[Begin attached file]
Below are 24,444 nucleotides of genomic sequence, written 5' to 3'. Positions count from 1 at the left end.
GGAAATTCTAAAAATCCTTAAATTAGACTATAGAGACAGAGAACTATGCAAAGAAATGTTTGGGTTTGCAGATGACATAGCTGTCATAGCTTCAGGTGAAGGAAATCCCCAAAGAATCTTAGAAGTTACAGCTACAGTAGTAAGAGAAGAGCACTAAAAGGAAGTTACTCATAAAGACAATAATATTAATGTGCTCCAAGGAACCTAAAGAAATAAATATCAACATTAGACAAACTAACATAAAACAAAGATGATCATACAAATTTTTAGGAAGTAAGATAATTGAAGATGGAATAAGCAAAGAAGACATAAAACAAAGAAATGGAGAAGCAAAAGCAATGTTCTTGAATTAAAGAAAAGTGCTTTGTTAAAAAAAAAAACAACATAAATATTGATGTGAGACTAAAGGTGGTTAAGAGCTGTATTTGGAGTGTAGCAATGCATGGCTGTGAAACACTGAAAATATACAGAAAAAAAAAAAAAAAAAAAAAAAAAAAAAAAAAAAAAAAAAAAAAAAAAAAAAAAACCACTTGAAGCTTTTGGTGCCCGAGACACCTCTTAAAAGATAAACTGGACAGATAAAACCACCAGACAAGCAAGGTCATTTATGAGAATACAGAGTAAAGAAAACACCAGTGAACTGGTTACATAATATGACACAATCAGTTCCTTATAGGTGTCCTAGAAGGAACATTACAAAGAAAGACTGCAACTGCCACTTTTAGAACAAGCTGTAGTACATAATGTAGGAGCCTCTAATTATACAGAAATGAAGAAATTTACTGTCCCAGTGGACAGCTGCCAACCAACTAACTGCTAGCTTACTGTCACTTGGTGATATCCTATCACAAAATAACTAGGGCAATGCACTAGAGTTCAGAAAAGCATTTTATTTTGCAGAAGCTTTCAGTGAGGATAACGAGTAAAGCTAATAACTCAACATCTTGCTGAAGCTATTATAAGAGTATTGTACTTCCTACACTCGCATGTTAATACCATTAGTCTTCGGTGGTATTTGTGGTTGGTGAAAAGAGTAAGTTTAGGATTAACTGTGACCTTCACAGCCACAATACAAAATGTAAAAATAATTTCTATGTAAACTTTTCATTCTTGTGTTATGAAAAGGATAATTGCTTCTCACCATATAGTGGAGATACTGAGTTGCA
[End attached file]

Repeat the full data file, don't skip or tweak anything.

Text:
Below are 24,444 nucleotides of genomic sequence, written 5' to 3'. Positions count from 1 at the left end.
GGAAATTCTAAAAATCCTTAAATTAGACTATAGAGACAGAGAACTATGCAAAGAAATGTTTGGGTTTGCAGATGACATAGCTGTCATAGCTTCAGGTGAAGGAAATCCCCAAAGAATCTTAGAAGTTACAGCTACAGTAGTAAGAGAAGAGCACTAAAAGGAAGTTACTCATAAAGACAATAATATTAATGTGCTCCAAGGAACCTAAAGAAATAAATATCAACATTAGACAAACTAACATAAAACAAAGATGATCATACAAATTTTTAGGAAGTAAGATAATTGAAGATGGAATAAGCAAAGAAGACATAAAACAAAGAAATGGAGAAGCAAAAGCAATGTTCTTGAATTAAAGAAAAGTGCTTTGTTAAAAAAAAAAACAACATAAATATTGATGTGAGACTAAAGGTGGTTAAGAGCTGTATTTGGAGTGTAGCAATGCATGGCTGTGAAACACTGAAAATATACAGAAAAAAAAAAAAAAAAAAAAAAAAAAAAAAAAAAAAAAAAAAAAAAAAAAAAAAAACCACTTGAAGCTTTTGGTGCCCGAGACACCTCTTAAAAGATAAACTGGACAGATAAAACCACCAGACAAGCAAGGTCATTTATGAGAATACAGAGTAAAGAAAACACCAGTGAACTGGTTACATAATATGACACAATCAGTTCCTTATAGGTGTCCTAGAAGGAACATTACAAAGAAAGACTGCAACTGCCACTTTTAGAACAAGCTGTAGTACATAATGTAGGAGCCTCTAATTATACAGAAATGAAGAAATTTACTGTCCCAGTGGACAGCTGCCAACCAACTAACTGCTAGCTTACTGTCACTTGGTGATATCCTATCACAAAATAACTAGGGCAATGCACTAGAGTTCAGAAAAGCATTTTATTTTGCAGAAGCTTTCAGTGAGGATAACGAGTAAAGCTAATAACTCAACATCTTGCTGAAGCTATTATAAGAGTATTGTACTTCCTACACTCGCATGTTAATACCATTAGTCTTCGGTGGTATTTGTGGTTGGTGAAAAGAGTAAGTTTAGGATTAACTGTGACCTTCACAGCCACAATACAAAATGTAAAAATAATTTCTATGTAAACTTTTCATTCTTGTGTTATGAAAAGGATAATTGCTTCTCACCATATAGTGGAGATACTGAGTTGCA